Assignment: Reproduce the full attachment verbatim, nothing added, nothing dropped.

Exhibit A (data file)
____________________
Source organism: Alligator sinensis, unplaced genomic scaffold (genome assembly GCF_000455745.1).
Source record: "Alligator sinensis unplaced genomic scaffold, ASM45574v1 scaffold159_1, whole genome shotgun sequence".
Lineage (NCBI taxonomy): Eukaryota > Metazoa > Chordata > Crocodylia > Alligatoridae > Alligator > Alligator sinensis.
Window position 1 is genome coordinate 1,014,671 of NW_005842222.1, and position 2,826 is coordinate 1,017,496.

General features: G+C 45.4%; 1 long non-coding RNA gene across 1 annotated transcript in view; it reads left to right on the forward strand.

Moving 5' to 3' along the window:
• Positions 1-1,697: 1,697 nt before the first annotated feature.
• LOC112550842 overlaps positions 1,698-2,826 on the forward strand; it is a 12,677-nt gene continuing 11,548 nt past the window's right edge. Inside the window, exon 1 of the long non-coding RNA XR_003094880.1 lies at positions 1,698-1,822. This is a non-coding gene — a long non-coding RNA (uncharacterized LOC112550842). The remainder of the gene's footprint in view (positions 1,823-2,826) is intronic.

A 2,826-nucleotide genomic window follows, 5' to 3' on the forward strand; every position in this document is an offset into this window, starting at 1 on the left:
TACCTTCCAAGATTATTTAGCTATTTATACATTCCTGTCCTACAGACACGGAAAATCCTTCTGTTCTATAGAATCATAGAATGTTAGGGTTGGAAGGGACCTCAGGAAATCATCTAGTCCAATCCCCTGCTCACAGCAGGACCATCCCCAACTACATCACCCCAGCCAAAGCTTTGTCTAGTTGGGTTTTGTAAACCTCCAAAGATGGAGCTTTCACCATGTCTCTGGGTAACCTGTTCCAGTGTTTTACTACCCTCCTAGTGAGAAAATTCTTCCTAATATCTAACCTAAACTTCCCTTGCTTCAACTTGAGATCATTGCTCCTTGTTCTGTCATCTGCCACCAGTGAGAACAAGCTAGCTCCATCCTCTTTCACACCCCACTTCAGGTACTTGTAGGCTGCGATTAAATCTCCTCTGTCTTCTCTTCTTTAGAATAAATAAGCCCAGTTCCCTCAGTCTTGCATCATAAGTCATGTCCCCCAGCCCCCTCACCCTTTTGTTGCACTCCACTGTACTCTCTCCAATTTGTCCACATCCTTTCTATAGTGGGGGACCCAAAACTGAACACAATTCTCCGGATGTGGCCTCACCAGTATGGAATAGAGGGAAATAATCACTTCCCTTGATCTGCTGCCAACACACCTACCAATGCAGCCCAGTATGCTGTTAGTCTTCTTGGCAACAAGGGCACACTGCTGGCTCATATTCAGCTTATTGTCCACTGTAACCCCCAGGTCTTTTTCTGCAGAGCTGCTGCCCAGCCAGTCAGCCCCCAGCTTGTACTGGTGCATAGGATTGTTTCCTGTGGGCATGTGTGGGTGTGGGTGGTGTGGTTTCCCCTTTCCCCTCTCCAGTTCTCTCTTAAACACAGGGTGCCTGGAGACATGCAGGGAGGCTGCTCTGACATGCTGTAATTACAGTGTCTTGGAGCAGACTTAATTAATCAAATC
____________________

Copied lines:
Source organism: Alligator sinensis, unplaced genomic scaffold (genome assembly GCF_000455745.1).
Source record: "Alligator sinensis unplaced genomic scaffold, ASM45574v1 scaffold159_1, whole genome shotgun sequence".
Lineage (NCBI taxonomy): Eukaryota > Metazoa > Chordata > Crocodylia > Alligatoridae > Alligator > Alligator sinensis.
Window position 1 is genome coordinate 1,014,671 of NW_005842222.1, and position 2,826 is coordinate 1,017,496.

General features: G+C 45.4%; 1 long non-coding RNA gene across 1 annotated transcript in view; it reads left to right on the forward strand.

Moving 5' to 3' along the window:
• Positions 1-1,697: 1,697 nt before the first annotated feature.
• LOC112550842 overlaps positions 1,698-2,826 on the forward strand; it is a 12,677-nt gene continuing 11,548 nt past the window's right edge. Inside the window, exon 1 of the long non-coding RNA XR_003094880.1 lies at positions 1,698-1,822. This is a non-coding gene — a long non-coding RNA (uncharacterized LOC112550842). The remainder of the gene's footprint in view (positions 1,823-2,826) is intronic.

A 2,826-nucleotide genomic window follows, 5' to 3' on the forward strand; every position in this document is an offset into this window, starting at 1 on the left:
TACCTTCCAAGATTATTTAGCTATTTATACATTCCTGTCCTACAGACACGGAAAATCCTTCTGTTCTATAGAATCATAGAATGTTAGGGTTGGAAGGGACCTCAGGAAATCATCTAGTCCAATCCCCTGCTCACAGCAGGACCATCCCCAACTACATCACCCCAGCCAAAGCTTTGTCTAGTTGGGTTTTGTAAACCTCCAAAGATGGAGCTTTCACCATGTCTCTGGGTAACCTGTTCCAGTGTTTTACTACCCTCCTAGTGAGAAAATTCTTCCTAATATCTAACCTAAACTTCCCTTGCTTCAACTTGAGATCATTGCTCCTTGTTCTGTCATCTGCCACCAGTGAGAACAAGCTAGCTCCATCCTCTTTCACACCCCACTTCAGGTACTTGTAGGCTGCGATTAAATCTCCTCTGTCTTCTCTTCTTTAGAATAAATAAGCCCAGTTCCCTCAGTCTTGCATCATAAGTCATGTCCCCCAGCCCCCTCACCCTTTTGTTGCACTCCACTGTACTCTCTCCAATTTGTCCACATCCTTTCTATAGTGGGGGACCCAAAACTGAACACAATTCTCCGGATGTGGCCTCACCAGTATGGAATAGAGGGAAATAATCACTTCCCTTGATCTGCTGCCAACACACCTACCAATGCAGCCCAGTATGCTGTTAGTCTTCTTGGCAACAAGGGCACACTGCTGGCTCATATTCAGCTTATTGTCCACTGTAACCCCCAGGTCTTTTTCTGCAGAGCTGCTGCCCAGCCAGTCAGCCCCCAGCTTGTACTGGTGCATAGGATTGTTTCCTGTGGGCATGTGTGGGTGTGGGTGGTGTGGTTTCCCCTTTCCCCTCTCCAGTTCTCTCTTAAACACAGGGTGCCTGGAGACATGCAGGGAGGCTGCTCTGACATGCTGTAATTACAGTGTCTTGGAGCAGACTTAATTAATCAAATC